Monster Monpiece (PS Vita) Review
- Genuinely enjoyable card battle game that has a solid story mode and online play.
Not so much?
- Powering up cards by 'rubbing' girls will be distasteful to many potential players who would otherwise enjoy the game.
In the world of Yafaniel, humans and monster girls work together, honing their skill and pitting themselves against each other in card battle games. But for apprentice master May and her new monster girl partner Fia, what was meant to be a training exercise takes a deadly turn when May’s best friend becomes possessed by […]
In the world of Yafaniel, humans and monster girls work together, honing their skill and pitting themselves against each other in card battle games. But for apprentice master May and her new monster girl partner Fia, what was meant to be a training exercise takes a deadly turn when May’s best friend becomes possessed by an evil force. Now May and Fia must hone their skills by battling monster girls across the land, in the hopes of catching Elza and putting a stop to her plans.
It may attempt to frame the action with a plot that is weak and nonsensical at best, but Monster Monpiece has one goal and one goal only – to offer you a steady stream of turn-based card battles. The battle mechanics are easy to grap – every turn, you can spend mana to summon your girls to your side of the field, where they then steadily advance on enemy HQ. If you manage to breach the enemy defences and score hits on their HQ, victory is yours – similarly, if the enemy annihilates your forces and attacks your HQ, you’ll suffer defeat.
The basic idea is simple enough, but on top of this, there are plenty of features designed to add a bit of depth and strategy to the game. As veterans of card battle games will no doubt expect, there are different types and classes of card, including front line fighters, ranged attackers, healers and buffers (cards which boost other cards). Cards of the same species can be combined on the field to form powerful fusion monsters, whilst many monsters come with special abilities that can boost you or weaken your enemy. You’ll accumulate cards either through buying them or winning them in battle, and the key is to build a powerful yet balanced deck that can take advantage of the various skills and combinations available.
That being said, whilst the gameplay is certainly solid enough to sustain a player’s interest, it can’t help but pale in comparison to the likes of long-running franchises such as Magic and Yu-Gi-Oh. Although the game gives you the option of saving several different deck configurations, this isn’t something you really need – pretty much all your enemies have similar decks and strategies, and a one size fits all deck will get you through the game perfectly well. There’s absolutely no need for specialist deck structures to counter specific enemies, and indeed, sometimes the story mode battles can feel a little routine.
If you do get bored with fighting the computer, however, Monster Monpiece will also let you go online and compete against other humans. Online battles also let you win rewards that you can’t get from story mode, and although there are few enough players on the servers that finding a match can be a bit of a test of patience, it adds extra longevity to the gameplay experience.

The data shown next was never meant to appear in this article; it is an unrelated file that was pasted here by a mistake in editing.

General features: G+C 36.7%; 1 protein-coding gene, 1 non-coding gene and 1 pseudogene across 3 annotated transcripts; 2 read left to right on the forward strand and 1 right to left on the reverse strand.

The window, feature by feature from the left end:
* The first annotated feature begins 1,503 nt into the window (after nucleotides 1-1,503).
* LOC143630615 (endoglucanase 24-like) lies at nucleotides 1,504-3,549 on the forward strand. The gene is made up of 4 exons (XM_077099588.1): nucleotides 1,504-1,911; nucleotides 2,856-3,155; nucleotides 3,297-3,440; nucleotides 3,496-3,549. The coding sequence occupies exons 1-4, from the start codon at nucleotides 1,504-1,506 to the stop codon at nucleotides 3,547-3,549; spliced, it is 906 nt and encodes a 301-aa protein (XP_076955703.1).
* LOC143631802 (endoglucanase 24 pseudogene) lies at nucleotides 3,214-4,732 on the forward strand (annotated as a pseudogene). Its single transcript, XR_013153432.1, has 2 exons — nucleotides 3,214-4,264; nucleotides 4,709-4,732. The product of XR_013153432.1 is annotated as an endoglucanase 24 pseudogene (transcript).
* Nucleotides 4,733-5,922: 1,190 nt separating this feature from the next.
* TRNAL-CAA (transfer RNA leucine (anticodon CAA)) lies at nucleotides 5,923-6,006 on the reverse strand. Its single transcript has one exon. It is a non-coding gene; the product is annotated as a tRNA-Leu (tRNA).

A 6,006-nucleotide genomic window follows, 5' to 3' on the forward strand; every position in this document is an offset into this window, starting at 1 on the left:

So far, so straightforward – but the one thing I’ve yet to touch upon is Monster Monpiece’s unique and somewhat controversial levelling up system. All the cards in the game have the potential to be levelled up to more powerful forms, but the mechanism for doing so is to find the ‘sensitive spots’ of the monster girl on the card, and rub her in those spots until her satisfaction gauge fills up and she removes some of her clothes. It’s an obvious gimmick, and one that boosted sales of the game, but it’s more than likely to leave many Western players feeling a little uncomfortable. In fact, once you get used to it, the rubbing system isn’t that bad, but it’s bound to put more than a few people off of playing the game in the first place. And it’s not something you can avoid if you do choose to play – if you don’t level up your cards, you’ll never have a strong enough deck to beat either computer or human players.
Given that Monster Monpiece is a game that wants to encourage you to rub pretty monster girls, it’s no surprise that the visuals are aesthetically pleasing. A number of different artists have contributed monster girl designs, and so a range of styles are on show, although some of the less clothed images have been censored for the Western release. Battle and map graphics are functional but hardly pushing the Vita to its limits. Similarly, the background is nothing special, although it is irritatingly catchy at times.
Finally, a word of warning to all players in Europe – the EU version of the game is prone to freezing at various points, including upon opening new card packs, finishing the rubbing game or entering the in-game shop menu. As of June 2014, this is a known problem and currently being investigated, but until a patch is released, be sure to save often!
At its core, Monster Monpiece is a solid and enjoyable card battle game, with a substantial story mode, network play, and plenty of different cards to collect. Unfortunately, the levelling up mechanic of rubbing the monster girls is is likely to be distasteful and offputting to many people who would have otherwise enjoyed the game. For those who don’t mind this gimmick, however, this game should provide a decent slice of entertainment.